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Spanish cedar fills void left by mahogany

Bigleaf mahogany, once the most desired of all South American hardwoods, is well on its way to becoming a distant memory. In November 2003, the Convention on International Trade in Endangered Species of Wild Fauna and Flora (CITES) imposed stricter regulations on mahogany trade by officially listing it on CITES Appendix II. Shipping of mahogany, in the form of logs, sawn wood, veneer sheets and plywood, must be accompanied by a CITES Appendix-II export permit. With shipments from Brazil indefinitely halted and a subsequent crackdown on mahogany logging in Peru, mahogany shipments from South America have virtually shut down.

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For the last several years, most U.S. wood dealers and woodworkers have switched to Spanish cedar, sapele, African mahogany or jatoba to use as an alternative to mahogany. Small amounts of bigleaf mahogany are still maintained by a limited number of dealers and primarily bought by reproduction furniture makers.

"I think in physical appearance Spanish cedar is an alternative or substitute for mahogany," says Matt Westmoreland, a wholesaler with World Timber Corp. in Hubert, N.C. "It's one of those woods where if you build a piece of furniture out of it, stand back about 5', you wouldn't be able to tell the difference."

Spanish cedar (Cedrela odorata) is harvested from Central and South America. While it may look like mahogany, it's not as hard.

"It's one of those woods where I say, if you walked across it in high heels, you're going to leave tracks," notes Westmoreland.

"Spanish cedar, when compared to genuine mahogany, is not as dense," says Shawn Morgan of Advantage Trim and Lumber Co. in Buffalo, N.Y. "It's good outdoors and bugs don't like it. It will definitely hold up; it expands and contracts well without splitting. It's lightweight and easy to work, so carving and turning is easier than genuine mahogany. But again, the density is not there, so the life span of it won't be the same.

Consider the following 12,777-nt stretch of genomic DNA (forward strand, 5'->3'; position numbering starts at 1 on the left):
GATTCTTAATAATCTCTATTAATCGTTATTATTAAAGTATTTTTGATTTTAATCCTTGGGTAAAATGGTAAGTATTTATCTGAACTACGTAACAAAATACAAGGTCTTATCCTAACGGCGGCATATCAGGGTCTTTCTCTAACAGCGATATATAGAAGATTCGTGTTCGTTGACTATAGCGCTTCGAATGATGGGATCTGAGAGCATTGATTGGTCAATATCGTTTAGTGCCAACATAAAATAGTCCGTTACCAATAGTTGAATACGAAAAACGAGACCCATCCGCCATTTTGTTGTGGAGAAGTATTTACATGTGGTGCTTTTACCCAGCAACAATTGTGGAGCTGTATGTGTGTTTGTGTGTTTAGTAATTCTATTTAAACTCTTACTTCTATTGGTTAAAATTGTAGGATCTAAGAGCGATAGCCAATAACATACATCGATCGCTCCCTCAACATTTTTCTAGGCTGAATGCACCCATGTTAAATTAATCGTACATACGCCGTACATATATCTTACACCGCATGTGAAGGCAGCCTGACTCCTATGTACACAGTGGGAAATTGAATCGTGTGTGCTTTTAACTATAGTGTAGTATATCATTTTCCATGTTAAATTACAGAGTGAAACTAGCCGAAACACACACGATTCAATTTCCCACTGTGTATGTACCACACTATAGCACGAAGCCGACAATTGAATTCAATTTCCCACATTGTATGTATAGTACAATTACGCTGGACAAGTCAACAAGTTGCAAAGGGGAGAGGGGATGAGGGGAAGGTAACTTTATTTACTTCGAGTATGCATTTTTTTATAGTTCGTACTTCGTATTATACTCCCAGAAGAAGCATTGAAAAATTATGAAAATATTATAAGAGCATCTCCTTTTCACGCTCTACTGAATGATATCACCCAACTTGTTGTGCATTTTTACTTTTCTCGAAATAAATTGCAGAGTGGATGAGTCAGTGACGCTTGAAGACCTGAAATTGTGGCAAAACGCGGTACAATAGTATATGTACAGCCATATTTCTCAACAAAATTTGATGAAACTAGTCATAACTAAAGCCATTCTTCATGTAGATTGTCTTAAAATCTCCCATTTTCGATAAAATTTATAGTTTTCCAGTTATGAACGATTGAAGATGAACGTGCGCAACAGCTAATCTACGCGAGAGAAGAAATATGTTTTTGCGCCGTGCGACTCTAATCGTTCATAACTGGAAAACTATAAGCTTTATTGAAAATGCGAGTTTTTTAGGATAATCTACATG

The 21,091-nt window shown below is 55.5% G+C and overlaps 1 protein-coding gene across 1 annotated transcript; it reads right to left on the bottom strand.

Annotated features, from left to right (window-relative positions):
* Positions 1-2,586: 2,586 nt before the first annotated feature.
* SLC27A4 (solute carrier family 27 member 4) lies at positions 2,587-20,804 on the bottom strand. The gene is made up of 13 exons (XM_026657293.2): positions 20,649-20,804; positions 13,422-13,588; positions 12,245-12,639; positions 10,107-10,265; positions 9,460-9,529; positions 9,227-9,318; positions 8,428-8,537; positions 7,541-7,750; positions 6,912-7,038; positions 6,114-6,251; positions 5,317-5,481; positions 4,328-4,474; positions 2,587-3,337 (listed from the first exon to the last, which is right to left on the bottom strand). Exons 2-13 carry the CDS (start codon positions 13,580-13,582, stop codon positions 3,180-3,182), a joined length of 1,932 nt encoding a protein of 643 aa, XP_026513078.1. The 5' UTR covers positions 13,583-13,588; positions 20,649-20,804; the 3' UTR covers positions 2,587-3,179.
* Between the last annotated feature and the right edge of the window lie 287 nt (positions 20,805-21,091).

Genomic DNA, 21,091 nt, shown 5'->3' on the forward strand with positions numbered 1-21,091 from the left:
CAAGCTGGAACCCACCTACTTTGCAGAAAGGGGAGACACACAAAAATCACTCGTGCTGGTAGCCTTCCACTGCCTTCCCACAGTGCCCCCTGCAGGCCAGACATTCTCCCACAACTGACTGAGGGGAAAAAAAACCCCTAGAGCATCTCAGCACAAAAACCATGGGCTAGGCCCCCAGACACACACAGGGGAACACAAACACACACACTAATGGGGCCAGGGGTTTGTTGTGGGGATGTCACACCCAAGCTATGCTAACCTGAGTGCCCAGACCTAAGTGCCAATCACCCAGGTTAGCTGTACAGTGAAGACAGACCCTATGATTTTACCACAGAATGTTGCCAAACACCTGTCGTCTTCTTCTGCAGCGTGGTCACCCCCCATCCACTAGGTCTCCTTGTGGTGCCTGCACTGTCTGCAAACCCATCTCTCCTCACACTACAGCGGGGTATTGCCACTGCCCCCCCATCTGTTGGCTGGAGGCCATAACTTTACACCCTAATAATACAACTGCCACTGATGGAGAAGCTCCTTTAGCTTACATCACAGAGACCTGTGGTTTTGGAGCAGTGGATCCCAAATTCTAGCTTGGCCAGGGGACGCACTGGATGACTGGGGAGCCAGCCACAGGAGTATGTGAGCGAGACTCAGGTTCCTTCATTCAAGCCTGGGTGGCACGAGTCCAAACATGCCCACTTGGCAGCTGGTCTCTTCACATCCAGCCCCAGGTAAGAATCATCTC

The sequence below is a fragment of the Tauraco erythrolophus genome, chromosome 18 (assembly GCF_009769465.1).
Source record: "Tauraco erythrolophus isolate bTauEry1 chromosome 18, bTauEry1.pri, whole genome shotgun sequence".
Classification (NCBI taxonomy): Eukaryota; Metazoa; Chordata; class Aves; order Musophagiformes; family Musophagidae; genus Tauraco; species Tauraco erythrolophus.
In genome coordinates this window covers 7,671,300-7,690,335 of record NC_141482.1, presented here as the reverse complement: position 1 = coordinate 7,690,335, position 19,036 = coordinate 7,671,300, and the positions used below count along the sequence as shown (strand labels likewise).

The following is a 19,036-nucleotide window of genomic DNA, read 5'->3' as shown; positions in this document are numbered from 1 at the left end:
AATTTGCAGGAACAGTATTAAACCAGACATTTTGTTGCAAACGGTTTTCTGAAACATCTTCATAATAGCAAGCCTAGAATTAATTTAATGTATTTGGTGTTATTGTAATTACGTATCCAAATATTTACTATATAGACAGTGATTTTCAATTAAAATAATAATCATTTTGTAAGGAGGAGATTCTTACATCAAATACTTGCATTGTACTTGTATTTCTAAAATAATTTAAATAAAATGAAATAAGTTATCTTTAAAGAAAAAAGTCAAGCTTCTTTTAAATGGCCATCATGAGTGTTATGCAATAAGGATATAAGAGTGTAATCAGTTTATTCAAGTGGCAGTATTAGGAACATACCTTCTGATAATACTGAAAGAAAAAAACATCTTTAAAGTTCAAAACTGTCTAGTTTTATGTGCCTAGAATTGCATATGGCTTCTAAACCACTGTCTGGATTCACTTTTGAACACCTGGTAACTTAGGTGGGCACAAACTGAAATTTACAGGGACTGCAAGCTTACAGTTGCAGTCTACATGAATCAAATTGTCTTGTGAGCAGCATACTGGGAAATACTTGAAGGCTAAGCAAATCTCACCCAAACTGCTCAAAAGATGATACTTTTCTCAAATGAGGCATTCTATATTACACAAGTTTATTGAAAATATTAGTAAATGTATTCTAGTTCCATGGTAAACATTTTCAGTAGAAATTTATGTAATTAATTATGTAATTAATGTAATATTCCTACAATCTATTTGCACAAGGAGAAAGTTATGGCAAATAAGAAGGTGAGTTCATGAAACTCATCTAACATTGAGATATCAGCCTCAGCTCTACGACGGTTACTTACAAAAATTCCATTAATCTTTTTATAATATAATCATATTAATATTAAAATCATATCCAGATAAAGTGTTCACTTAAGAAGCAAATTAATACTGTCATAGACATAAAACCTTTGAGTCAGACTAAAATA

"You can pretty much carve Spanish cedar with your thumb. It's good for humidors, jewelry boxes and similar items where you want that brownish-golden look to it."

Spanish cedar is an easy wood to work with using both hand tools and machines. The wood has a fine texture, good gluing properties, and stains and finishes well. It can be stained to match the color of mahogany. Spanish cedar is probably most recognized for its use in humidors, although the wood exudes sap when freshly milled. However, if one cooks the wood to a temperature of at least 180 degrees, it stops the sap from bleeding.

There are several kinds of Spanish cedar, including a plantation-grown variety out of Africa. Although it is not a true cedar, Westmoreland gives it high marks.

"To me, it is the closest to genuine mahogany, the stuff out of Brazil or Honduras, the true Swietenia macrophylla. I've seen some Spanish cedar with black growth rings in it and obviously that doesn't look like mahogany. But this stuff I'm getting out of Africa, it looks just like a light-colored mahogany to me. You don't get as wide a board because it is plantation-grown and the rings are farther apart, but it is clear lumber and I like it."

Spanish cedar is used for exterior millwork, doors, windows, shingles, boatbuilding, Venetian blinds, picture frames and trim. It is also a source for guitar necks and is often sliced into veneer. It is generally available in thicknesses from 4/4 to 8/4 (a few dealers contacted by Woodshop News stock 16/4). Lengths are usually between 8' and 10'.

"It's about half the price of genuine mahogany and a good wood," adds Doug Newman, owner of Newman Lumber Co. in Gulfport, Miss. "It can be used for anything that mahogany can be used for. The finished product doesn't have that deep, deep, deep luster that mahogany does, but it is a good wood."

Prices for 4/4 Spanish cedar, surfaced on two sides, range from $6/bf to $8/bf.

This article originally appeared in the November 2010 issue.

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